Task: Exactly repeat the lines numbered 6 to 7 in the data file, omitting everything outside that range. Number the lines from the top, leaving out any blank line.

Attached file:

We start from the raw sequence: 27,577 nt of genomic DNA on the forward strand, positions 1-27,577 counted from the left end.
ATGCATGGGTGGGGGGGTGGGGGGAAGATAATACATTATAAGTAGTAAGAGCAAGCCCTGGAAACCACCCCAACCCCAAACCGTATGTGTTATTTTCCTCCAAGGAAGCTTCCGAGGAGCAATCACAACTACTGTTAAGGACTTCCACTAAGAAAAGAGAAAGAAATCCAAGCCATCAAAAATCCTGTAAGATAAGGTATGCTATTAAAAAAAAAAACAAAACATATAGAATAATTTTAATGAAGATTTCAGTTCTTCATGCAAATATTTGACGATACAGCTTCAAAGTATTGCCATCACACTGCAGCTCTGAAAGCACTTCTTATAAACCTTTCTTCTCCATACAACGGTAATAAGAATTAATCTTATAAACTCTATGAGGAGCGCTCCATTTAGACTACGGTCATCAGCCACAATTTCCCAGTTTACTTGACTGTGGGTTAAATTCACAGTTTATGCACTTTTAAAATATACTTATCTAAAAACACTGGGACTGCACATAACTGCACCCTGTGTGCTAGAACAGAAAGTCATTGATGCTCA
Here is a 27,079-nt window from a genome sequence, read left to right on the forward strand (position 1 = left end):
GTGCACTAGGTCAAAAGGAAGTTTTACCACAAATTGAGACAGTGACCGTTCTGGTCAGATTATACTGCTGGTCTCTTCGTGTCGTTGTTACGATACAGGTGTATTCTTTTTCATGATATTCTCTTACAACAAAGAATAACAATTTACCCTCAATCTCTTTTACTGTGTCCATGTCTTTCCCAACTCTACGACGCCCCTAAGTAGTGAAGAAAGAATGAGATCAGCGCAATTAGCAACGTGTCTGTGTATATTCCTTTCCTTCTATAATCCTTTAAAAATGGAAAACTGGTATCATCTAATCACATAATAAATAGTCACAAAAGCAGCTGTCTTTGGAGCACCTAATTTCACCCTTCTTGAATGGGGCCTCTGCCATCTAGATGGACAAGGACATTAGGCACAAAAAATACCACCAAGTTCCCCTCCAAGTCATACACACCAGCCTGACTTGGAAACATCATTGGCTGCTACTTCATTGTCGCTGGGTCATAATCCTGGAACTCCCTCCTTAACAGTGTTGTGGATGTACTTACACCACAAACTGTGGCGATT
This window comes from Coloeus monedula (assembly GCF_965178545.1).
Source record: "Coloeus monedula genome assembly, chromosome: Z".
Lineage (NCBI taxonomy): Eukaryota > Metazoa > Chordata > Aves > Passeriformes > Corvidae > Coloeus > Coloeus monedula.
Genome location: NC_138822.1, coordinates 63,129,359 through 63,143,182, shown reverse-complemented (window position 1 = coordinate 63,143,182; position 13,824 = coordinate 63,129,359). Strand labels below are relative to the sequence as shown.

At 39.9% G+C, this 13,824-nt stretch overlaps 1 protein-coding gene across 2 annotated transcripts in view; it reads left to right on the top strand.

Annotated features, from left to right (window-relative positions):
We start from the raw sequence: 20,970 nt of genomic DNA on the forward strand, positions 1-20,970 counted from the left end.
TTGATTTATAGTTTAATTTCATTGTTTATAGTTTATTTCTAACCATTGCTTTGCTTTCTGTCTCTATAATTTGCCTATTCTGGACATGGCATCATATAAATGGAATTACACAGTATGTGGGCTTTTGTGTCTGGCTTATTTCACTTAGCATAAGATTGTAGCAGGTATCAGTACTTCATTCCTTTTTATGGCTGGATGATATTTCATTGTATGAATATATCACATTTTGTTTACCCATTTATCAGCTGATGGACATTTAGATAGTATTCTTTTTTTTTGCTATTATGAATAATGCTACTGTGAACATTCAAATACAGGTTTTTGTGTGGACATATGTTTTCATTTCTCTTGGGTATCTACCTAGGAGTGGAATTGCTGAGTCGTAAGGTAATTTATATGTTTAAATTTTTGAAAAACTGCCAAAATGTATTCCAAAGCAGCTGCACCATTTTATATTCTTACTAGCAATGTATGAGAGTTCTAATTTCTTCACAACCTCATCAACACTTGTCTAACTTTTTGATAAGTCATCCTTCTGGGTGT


Source record: "Coloeus monedula genome assembly, chromosome: Z".
Lineage (NCBI taxonomy): Eukaryota > Metazoa > Chordata > Aves > Passeriformes > Corvidae > Coloeus > Coloeus monedula.